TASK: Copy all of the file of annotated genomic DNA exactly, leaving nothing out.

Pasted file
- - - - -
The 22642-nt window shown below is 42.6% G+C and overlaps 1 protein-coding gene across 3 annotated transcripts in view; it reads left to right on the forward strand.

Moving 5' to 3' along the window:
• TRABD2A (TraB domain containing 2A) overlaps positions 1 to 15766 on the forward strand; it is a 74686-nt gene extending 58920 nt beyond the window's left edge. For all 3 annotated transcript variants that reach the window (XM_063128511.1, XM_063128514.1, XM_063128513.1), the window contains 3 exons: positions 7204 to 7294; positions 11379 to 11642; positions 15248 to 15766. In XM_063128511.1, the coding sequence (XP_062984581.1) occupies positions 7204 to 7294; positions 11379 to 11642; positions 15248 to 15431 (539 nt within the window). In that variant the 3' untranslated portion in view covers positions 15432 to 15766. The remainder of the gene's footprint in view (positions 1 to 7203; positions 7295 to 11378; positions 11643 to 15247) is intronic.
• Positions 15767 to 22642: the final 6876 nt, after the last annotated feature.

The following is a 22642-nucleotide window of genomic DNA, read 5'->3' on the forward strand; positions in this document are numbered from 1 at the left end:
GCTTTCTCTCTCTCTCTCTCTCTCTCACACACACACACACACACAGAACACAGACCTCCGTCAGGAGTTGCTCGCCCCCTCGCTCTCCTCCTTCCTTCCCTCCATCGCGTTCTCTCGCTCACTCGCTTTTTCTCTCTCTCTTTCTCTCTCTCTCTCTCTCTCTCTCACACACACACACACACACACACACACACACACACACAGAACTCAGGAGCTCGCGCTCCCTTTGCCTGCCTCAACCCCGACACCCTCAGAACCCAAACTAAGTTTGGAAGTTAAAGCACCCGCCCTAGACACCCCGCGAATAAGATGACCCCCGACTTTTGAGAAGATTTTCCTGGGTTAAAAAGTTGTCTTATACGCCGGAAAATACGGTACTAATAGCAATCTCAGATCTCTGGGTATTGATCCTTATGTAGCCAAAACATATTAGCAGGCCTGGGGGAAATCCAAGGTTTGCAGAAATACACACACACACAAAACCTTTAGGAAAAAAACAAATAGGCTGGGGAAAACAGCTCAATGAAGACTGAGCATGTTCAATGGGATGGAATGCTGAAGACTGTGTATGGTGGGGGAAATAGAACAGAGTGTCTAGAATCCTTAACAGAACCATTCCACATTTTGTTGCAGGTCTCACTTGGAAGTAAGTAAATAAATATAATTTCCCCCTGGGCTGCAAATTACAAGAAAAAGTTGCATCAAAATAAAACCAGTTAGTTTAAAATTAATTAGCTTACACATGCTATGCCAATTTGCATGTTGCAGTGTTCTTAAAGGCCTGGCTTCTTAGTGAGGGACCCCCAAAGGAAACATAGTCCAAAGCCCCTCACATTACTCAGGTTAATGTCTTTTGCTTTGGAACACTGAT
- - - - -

The 22642-nt window shown below is 42.6% G+C and overlaps 1 protein-coding gene across 3 annotated transcripts in view; it reads left to right on the forward strand.

Moving 5' to 3' along the window:
• TRABD2A (TraB domain containing 2A) overlaps positions 1 to 15766 on the forward strand; it is a 74686-nt gene extending 58920 nt beyond the window's left edge. For all 3 annotated transcript variants that reach the window (XM_063128511.1, XM_063128514.1, XM_063128513.1), the window contains 3 exons: positions 7204 to 7294; positions 11379 to 11642; positions 15248 to 15766. In XM_063128511.1, the coding sequence (XP_062984581.1) occupies positions 7204 to 7294; positions 11379 to 11642; positions 15248 to 15431 (539 nt within the window). In that variant the 3' untranslated portion in view covers positions 15432 to 15766. The remainder of the gene's footprint in view (positions 1 to 7203; positions 7295 to 11378; positions 11643 to 15247) is intronic.
• Positions 15767 to 22642: the final 6876 nt, after the last annotated feature.

The following is a 22642-nucleotide window of genomic DNA, read 5'->3' on the forward strand; positions in this document are numbered from 1 at the left end:
GCTTTCTCTCTCTCTCTCTCTCTCTCACACACACACACACACACAGAACACAGACCTCCGTCAGGAGTTGCTCGCCCCCTCGCTCTCCTCCTTCCTTCCCTCCATCGCGTTCTCTCGCTCACTCGCTTTTTCTCTCTCTCTTTCTCTCTCTCTCTCTCTCTCTCTCACACACACACACACACACACACACACACACACACACAGAACTCAGGAGCTCGCGCTCCCTTTGCCTGCCTCAACCCCGACACCCTCAGAACCCAAACTAAGTTTGGAAGTTAAAGCACCCGCCCTAGACACCCCGCGAATAAGATGACCCCCGACTTTTGAGAAGATTTTCCTGGGTTAAAAAGTTGTCTTATACGCCGGAAAATACGGTACTAATAGCAATCTCAGATCTCTGGGTATTGATCCTTATGTAGCCAAAACATATTAGCAGGCCTGGGGGAAATCCAAGGTTTGCAGAAATACACACACACACAAAACCTTTAGGAAAAAAACAAATAGGCTGGGGAAAACAGCTCAATGAAGACTGAGCATGTTCAATGGGATGGAATGCTGAAGACTGTGTATGGTGGGGGAAATAGAACAGAGTGTCTAGAATCCTTAACAGAACCATTCCACATTTTGTTGCAGGTCTCACTTGGAAGTAAGTAAATAAATATAATTTCCCCCTGGGCTGCAAATTACAAGAAAAAGTTGCATCAAAATAAAACCAGTTAGTTTAAAATTAATTAGCTTACACATGCTATGCCAATTTGCATGTTGCAGTGTTCTTAAAGGCCTGGCTTCTTAGTGAGGGACCCCCAAAGGAAACATAGTCCAAAGCCCCTCACATTACTCAGGTTAATGTCTTTTGCTTTGGAACACTGAT